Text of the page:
Prevent Osteoporosis the Flexable Way
Did you know, worldwide osteoporosis causes more than 8.9 million fractures annually. So,on an average there is an osteoporosis fracture every 3 seconds. Even though this condition affects so many people, there is not much awareness spread about it. Osteoporosis is a medical condition in which the bones of the body become brittle and fragile due to loss of tissue. This condition is typically a result of hormonal changes, or a deficiency of calcium or Vitamin D. Really painful, this condition does not only take a toll on person suffering physically, but also socially, psychologically and mentally. Sadly, there are certain factors that contribute toward this disease that cannot be prevented, like being over the age of 50, menopause, family history, broken bones etc. Although all is not completely lost, there are some lifestyle changes that can help alleviate these troubles. Here is a list of certain precautions that you can take to prevent osteoporosis from ruining your life.
Vitamin K2 is a vital ingredient in maintaining bone health that helps the body make proteins for strong bones. Due to its effects on the bones, it is always recommended to consume food items which are high with Vitamin K2.
Just 1.5 ounces of cheddar cheese contains more than 30% of your daily value of calcium. This surely does a great deal to strengthen your bones which in turn might help you to prevent osteoporosis.
Some nuts and seeds are good sources of the mineral too. For example, 1 ounce of almonds, sesame seeds or sunflower seeds contains about 75 mg, 37 mg and 33 mg of calcium, respectively.
Oranges and other citrus foods are an incredible source of bone-strengthening calcium. One orange accounts for about 6% of the calcium the average person needs for the day. This greatly helps to strengthen the bones.
There are a few exercises that can help with strengthening of the bones. Using stretch bands, free weights, calisthenics, and weight machines is an important part of an anti-osteoporosis training. Here are a few more: -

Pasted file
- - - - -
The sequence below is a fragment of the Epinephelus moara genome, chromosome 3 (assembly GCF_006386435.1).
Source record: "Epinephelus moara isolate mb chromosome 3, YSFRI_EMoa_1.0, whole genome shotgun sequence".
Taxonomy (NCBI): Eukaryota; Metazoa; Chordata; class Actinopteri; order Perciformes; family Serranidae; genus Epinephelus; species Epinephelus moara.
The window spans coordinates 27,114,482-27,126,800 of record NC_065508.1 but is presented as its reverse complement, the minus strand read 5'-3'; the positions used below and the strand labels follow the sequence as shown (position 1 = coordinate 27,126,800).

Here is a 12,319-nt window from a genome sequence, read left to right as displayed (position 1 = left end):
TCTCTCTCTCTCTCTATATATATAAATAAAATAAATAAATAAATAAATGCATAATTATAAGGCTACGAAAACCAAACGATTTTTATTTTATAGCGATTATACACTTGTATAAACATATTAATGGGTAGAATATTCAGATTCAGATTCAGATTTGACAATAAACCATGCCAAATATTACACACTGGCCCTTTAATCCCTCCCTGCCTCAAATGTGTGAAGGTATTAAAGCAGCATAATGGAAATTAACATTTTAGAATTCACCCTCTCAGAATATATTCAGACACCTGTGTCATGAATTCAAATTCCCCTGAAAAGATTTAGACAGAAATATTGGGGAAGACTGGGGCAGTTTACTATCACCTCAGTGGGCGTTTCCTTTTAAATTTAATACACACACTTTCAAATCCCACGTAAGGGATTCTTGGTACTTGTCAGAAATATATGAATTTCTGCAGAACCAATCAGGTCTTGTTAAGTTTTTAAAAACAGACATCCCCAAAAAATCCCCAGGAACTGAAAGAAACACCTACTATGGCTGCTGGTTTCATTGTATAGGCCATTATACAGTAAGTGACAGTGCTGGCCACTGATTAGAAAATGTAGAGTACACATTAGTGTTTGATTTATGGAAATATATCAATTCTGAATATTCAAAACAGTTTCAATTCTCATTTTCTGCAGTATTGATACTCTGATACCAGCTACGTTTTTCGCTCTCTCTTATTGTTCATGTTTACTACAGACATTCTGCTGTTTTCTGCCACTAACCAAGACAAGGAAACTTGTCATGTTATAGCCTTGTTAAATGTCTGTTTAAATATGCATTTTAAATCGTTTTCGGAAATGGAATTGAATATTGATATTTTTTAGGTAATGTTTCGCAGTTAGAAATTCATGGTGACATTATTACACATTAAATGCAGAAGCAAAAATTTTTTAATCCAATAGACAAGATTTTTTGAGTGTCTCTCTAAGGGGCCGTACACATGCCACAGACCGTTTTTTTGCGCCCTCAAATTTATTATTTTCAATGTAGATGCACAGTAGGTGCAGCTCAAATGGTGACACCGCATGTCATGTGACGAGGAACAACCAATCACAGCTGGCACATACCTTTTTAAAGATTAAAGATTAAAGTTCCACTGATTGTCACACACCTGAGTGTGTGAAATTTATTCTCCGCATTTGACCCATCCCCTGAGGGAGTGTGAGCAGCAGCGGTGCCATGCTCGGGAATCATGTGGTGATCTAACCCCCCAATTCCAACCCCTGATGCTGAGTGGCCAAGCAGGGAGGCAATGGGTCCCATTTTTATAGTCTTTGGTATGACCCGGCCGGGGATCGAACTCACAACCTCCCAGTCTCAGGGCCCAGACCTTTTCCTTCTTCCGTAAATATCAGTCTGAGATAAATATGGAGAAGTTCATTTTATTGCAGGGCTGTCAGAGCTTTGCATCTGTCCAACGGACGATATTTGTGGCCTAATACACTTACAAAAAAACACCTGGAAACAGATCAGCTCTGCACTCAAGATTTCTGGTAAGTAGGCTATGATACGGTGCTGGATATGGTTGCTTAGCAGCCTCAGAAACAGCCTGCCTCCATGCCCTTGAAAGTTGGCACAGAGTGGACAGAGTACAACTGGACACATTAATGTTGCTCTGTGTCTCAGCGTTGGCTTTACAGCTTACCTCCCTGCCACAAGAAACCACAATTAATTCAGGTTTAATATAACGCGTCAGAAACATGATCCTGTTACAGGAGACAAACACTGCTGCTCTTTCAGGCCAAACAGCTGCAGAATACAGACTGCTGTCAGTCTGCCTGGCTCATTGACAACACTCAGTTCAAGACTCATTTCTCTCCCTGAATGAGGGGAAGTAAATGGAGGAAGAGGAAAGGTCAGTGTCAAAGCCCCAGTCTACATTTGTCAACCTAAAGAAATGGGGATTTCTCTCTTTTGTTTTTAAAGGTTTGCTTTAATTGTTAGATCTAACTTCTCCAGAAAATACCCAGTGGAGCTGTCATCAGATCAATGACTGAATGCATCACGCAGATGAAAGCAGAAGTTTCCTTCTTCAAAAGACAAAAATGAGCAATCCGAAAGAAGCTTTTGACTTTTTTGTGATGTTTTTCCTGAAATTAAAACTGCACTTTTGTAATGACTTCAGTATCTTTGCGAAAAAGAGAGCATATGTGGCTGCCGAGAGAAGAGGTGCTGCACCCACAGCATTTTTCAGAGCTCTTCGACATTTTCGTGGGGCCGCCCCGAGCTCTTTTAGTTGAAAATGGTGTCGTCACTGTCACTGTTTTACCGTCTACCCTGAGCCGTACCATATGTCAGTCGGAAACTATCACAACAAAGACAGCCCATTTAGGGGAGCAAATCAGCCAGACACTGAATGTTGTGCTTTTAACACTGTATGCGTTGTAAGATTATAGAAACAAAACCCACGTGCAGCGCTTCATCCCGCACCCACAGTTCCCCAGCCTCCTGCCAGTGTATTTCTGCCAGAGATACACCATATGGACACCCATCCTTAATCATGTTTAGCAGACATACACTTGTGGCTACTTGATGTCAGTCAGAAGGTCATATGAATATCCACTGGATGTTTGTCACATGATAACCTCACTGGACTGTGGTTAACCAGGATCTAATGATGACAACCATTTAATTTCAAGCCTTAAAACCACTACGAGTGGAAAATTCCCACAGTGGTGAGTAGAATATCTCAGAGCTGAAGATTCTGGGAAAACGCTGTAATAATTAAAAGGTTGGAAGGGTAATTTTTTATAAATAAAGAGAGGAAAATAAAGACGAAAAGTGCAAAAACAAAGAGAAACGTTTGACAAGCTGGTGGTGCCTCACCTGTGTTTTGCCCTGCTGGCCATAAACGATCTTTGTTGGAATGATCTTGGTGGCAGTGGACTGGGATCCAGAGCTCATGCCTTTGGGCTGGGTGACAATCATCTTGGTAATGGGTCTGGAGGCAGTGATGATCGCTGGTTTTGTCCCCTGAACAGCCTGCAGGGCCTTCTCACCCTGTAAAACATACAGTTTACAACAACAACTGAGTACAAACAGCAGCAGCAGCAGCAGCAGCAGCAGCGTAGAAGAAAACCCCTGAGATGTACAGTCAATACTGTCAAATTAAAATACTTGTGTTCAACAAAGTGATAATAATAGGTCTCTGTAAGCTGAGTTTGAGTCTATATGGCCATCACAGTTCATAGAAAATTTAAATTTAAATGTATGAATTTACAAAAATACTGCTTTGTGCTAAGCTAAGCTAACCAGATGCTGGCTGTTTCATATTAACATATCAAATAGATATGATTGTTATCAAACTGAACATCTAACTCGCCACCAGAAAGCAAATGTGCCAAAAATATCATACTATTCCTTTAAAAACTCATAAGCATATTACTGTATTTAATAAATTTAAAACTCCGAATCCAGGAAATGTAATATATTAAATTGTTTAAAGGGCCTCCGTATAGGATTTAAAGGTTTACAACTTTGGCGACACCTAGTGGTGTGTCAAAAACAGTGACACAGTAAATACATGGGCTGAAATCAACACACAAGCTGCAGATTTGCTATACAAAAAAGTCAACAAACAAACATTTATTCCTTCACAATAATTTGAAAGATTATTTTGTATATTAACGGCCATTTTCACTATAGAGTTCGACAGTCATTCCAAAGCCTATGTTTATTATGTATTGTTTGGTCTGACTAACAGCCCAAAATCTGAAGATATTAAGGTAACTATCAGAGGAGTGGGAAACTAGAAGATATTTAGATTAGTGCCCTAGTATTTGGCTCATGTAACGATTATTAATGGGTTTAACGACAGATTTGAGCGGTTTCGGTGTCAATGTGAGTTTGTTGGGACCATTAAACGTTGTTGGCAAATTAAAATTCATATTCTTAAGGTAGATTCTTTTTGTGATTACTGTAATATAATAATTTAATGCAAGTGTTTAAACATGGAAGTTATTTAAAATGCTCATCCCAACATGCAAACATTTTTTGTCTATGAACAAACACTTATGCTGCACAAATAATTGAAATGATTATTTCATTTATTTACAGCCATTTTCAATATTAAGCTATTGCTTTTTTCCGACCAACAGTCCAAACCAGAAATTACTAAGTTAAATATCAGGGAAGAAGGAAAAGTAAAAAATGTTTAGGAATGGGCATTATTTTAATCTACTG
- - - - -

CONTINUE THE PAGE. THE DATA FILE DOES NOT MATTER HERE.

Yoga is known as the best exercise that helps the entire body, even bones! From the slow, precise Iyengar style to the athletic, vigorous ashtanga, yoga can build bone health in your hips, spine, and wrists -- the bones most vulnerable to fracture. Yoga also sharpens your balance, coordination, concentration, and body awareness -- and thus helps prevent falls.
One fitness trend that never goes away, walking is still hugely popular among women -- and a great way to revamp your bone health. A study of nurses found that walking four hours a week gave them a 41% lower risk of hip fractures, compared to walking less than an hour a week. Brisk walking is best, but you can adapt your speed to your current fitness level. Walking is free, and you can do it anywhere, anytime, even when you're traveling.
Lifting weights, using the weight machines at your health club, or doing calisthenics, are forms of strength or resistance training. You're working against some form of resistance -- whether it's a set of "free" weights, your own body weight, or weight machines -- to stress a sequence of muscles and bones. Strength training at least twice a week, says the surgeon general, is needed to stimulate bone growth.
The vitamin K puzzle is even more complex than differentiating between K1 and K2. There are also several different forms of vitamin K2. The two primary ones—and the only ones available in supplement form—are menaquinone-4 (MK-4) and menaquinone-7 (MK-7). MK-4 has a very short biological half-life—about one hour—making it a poor candidate as a dietary supplement. MK-7 stays in your body longer; its half-life is three days, meaning you have a much better chance of building up a consistent blood level, compared to MK-4. Most everyone, including many conventional physicians, have begun to appreciate the importance and value of vitamin D. Few, however, recognize the importance of vitamin K2, which is nearly as important as vitamin D. That said, vitamin K2 is non-toxic, so you don’t need to worry about overdosing if you get more. Do keep in mind that vitamin K2 may not necessarily make you “feel better” per se. Its internal workings are such that you’re not likely to feel the difference physically. Compliance can therefore be a problem, as people are more likely to take something that has a noticeable effect. This may not happen with vitamin K2, but that certainly does not mean it’s not doing anything!
Living with osteoporosis is not easy. There are a lot of hardships to face. Intake of supplements like Flex K2, reduction of smoking and alcohol and over all a healthy living does not only make your bones stronger, but also helps you prevent osteoporosis.
- Flexable Health